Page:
In the past, in traditional Egyptian families, women used to get married early and give birth to a big number of children. This has changed, today marriage comes late for both men and women and the family consists of few members only, with the exception of the rural lower class. As for the middle and upper class, they control the size of the family. Divorce Rates have begun to rise to 40%.

It was expected, with the rise of the revolution in 2011, that it shall not be the only revolution, and a second one shall follow.

Currently, the Egyptian society is still going through a transformation process. It took a long time until the society has calmed down. When revolutions rise, it is a sort of boiling and after some time the boiling starts to diminish.


Media education in Egypt


Professor Dr. Inas Mohamed Abu Youssef
Dean – Faculty of Mass Communication, Ahram Canadian University

Egypt was the first country in the Arab region, Middle East and Africa to start Journalism studies in the early 1930s.

At the time, Egypt had established the High Institute for Press and it only offered graduate courses.

Also, Egypt established the first Faculty of Mass Communication in the Arab Region, Middle East and Africa and from the 1970s till 2014 it remained the only faculty from which media-makers graduated in Egypt. And there have been around 26 departments for media and communication within the colleges of arts.

In 2014 two public universities established Media departments, the first in Bani Sweif and the other in the South of AlWadi and also the faculty of Mass Communication in Al Azhar University was established.


As for the private universities, ever since their establishment decree in 2006, they were eager to include a faculty of mass communication in their colleges. As a result, there were around 8 faculties for media and communication belonging to the private universities at that time.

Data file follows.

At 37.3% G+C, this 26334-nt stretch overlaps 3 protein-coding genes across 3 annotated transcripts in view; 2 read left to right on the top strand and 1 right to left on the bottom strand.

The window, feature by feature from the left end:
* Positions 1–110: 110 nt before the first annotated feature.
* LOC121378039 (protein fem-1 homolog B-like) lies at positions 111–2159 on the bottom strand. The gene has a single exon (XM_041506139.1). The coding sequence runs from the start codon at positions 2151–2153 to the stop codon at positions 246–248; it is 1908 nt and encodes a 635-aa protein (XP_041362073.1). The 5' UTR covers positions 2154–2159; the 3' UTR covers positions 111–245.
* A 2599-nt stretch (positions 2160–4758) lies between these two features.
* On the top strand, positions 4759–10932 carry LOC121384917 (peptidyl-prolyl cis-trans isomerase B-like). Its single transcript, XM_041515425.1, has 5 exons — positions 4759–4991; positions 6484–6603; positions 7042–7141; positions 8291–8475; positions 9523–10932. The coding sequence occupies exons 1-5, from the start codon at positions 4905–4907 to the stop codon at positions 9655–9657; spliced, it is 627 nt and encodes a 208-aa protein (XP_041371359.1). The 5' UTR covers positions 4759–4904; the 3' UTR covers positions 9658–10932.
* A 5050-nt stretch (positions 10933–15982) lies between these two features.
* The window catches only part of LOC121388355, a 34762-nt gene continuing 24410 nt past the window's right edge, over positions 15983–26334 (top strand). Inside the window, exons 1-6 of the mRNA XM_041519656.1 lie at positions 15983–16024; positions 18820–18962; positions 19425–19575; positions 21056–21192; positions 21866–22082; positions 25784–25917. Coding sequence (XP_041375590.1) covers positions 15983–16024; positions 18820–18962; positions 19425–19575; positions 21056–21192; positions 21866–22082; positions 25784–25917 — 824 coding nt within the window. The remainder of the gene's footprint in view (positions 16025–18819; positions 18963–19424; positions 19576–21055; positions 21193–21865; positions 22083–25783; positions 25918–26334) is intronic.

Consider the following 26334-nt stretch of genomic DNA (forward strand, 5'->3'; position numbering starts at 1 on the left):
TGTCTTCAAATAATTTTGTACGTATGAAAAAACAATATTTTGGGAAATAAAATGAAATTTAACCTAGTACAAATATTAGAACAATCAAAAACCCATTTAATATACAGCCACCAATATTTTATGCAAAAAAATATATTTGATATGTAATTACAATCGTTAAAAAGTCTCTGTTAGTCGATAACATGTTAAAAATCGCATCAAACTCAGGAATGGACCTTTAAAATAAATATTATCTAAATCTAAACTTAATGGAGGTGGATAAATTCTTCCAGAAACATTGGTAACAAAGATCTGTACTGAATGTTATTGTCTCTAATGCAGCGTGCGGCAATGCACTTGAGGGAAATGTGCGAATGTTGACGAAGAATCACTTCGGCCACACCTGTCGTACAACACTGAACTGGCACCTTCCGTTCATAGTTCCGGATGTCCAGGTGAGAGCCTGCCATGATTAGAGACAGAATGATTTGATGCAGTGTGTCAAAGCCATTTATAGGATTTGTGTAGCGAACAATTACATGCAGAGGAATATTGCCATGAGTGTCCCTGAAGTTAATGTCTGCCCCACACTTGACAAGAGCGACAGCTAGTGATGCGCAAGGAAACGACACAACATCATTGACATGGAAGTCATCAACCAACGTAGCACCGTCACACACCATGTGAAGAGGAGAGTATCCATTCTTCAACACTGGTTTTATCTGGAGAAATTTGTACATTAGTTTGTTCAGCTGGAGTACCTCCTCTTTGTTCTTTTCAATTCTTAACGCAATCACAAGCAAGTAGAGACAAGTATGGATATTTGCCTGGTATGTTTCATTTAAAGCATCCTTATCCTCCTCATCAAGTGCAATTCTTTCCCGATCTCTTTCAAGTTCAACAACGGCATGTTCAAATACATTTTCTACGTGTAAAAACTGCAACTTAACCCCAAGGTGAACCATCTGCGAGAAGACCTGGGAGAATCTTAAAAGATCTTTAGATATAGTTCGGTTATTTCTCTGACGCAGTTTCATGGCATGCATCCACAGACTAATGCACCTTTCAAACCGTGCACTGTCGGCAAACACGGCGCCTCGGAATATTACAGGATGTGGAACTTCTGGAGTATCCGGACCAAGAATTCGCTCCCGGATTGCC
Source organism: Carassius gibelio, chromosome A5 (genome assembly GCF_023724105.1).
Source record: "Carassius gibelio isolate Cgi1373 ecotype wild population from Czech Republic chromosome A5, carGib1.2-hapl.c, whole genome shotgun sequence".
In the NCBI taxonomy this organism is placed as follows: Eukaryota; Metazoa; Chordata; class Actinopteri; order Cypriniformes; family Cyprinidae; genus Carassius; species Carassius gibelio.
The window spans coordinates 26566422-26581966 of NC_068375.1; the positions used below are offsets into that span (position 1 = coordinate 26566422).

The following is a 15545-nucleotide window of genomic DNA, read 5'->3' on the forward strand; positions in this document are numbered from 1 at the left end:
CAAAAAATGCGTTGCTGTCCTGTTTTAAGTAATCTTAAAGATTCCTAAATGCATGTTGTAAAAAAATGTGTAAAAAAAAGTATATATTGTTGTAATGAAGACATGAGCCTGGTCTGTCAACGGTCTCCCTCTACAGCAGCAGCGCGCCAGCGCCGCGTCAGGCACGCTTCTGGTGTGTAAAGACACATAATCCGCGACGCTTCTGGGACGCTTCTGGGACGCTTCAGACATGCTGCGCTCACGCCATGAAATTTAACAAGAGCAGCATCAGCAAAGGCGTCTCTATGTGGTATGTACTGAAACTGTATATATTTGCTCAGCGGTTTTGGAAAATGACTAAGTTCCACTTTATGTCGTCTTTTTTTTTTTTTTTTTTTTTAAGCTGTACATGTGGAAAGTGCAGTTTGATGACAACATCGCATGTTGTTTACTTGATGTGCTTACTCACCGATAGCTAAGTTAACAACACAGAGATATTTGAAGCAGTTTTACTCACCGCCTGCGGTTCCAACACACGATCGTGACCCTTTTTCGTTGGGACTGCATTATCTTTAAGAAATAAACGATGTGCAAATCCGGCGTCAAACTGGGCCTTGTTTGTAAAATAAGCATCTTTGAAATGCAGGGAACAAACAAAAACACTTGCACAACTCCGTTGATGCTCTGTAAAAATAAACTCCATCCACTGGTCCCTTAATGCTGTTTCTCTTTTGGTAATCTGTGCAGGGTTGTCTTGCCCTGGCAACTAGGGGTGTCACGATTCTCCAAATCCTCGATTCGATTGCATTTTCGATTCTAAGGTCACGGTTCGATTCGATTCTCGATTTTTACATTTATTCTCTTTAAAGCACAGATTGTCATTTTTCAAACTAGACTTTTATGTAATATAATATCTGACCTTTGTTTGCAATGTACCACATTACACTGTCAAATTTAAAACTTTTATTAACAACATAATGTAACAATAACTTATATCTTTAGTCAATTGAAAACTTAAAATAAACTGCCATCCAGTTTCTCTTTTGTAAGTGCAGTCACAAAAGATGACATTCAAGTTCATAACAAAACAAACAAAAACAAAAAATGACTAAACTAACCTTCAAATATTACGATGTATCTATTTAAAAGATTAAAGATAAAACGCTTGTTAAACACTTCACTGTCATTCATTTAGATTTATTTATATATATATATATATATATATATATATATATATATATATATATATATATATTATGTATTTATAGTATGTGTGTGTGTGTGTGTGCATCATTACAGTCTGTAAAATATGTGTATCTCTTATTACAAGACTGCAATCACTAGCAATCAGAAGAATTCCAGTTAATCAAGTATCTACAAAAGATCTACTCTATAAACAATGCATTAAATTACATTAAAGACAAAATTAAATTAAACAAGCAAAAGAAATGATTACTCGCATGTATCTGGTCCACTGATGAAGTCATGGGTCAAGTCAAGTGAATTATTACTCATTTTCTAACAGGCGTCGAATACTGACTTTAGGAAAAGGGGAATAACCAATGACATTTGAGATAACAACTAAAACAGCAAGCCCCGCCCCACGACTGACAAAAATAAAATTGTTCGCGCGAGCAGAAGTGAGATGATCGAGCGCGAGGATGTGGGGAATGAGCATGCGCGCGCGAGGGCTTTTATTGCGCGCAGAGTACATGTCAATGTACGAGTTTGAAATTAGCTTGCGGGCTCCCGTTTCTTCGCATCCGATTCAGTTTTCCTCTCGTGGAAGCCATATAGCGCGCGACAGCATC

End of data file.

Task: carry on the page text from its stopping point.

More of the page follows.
The faculties of mass communication in Egypt are divided into three main departments, namely, the department of Journalism, the department of TV and Broadcast and the department of Advertising and Public Relations.

Most of the faculties adopt those three main departments, be it a public or a private university.


The History of press in Egypt


Dr. Mohamed Saad
Representative of the International Mass Communication Institute – El Shorouk Academy

Historians disagree on the start date of the Egyptian press. Some mark it with the arrival of the printing press, carried by the French during their campaign in 1798 and the issue of French pamphlets addressing the Egyptian people. Others argue that the true beginning of the Egyptian press dates back to the release of Al Waqa’e’ [The Facts] Newspaper in 1828. And I tend to agree with the second opinion.


Dr. Sameh Abdallah
Director of Al Ahram Regional Institute of Journalism

Ever since that period, the Waqa’e’ Newspaper has still been being issued, carrying the same name, but it has become the official newspaper in Egypt that publishes all the official decrees and laws.

And after every law and decree a comment will follow reading “valid upon publishing in the official newspaper” which is the Al Waqa’e’ Newspaper that was established by Mohamed Ali.


Dr. Mohamed Saad
Representative of the international mass communication institute – Al Shorouk Academy

Thus, we can divide the phases of press development in Egypt, during the 188 years starting from 1828 up until now, into six phases.

The first phase is between 1828 and 1867.

We call it the phase of the official press. The press was owned by the state, expressing the opinion of the governor Mohamed Ali and his children and afterwards the Khedive. Journalism was a mere tool of communication between the governor and the people, with no space for pluralism, freedom of speech or freedom of press.

We call the second phase, from 1867 to 1900, the phase of the popular press.

During this period, the state began to allow and support citizens in managing newspapers. The first popular newspaper, owned by the people was Wadi Al Nil Newspaper, issued by Abdallah Abou Seoud in 1867 upon an invitation from Khedive Ismail. So it was Khedive Ismail who helped him issue the newspaper with the goal of confronting international journalism.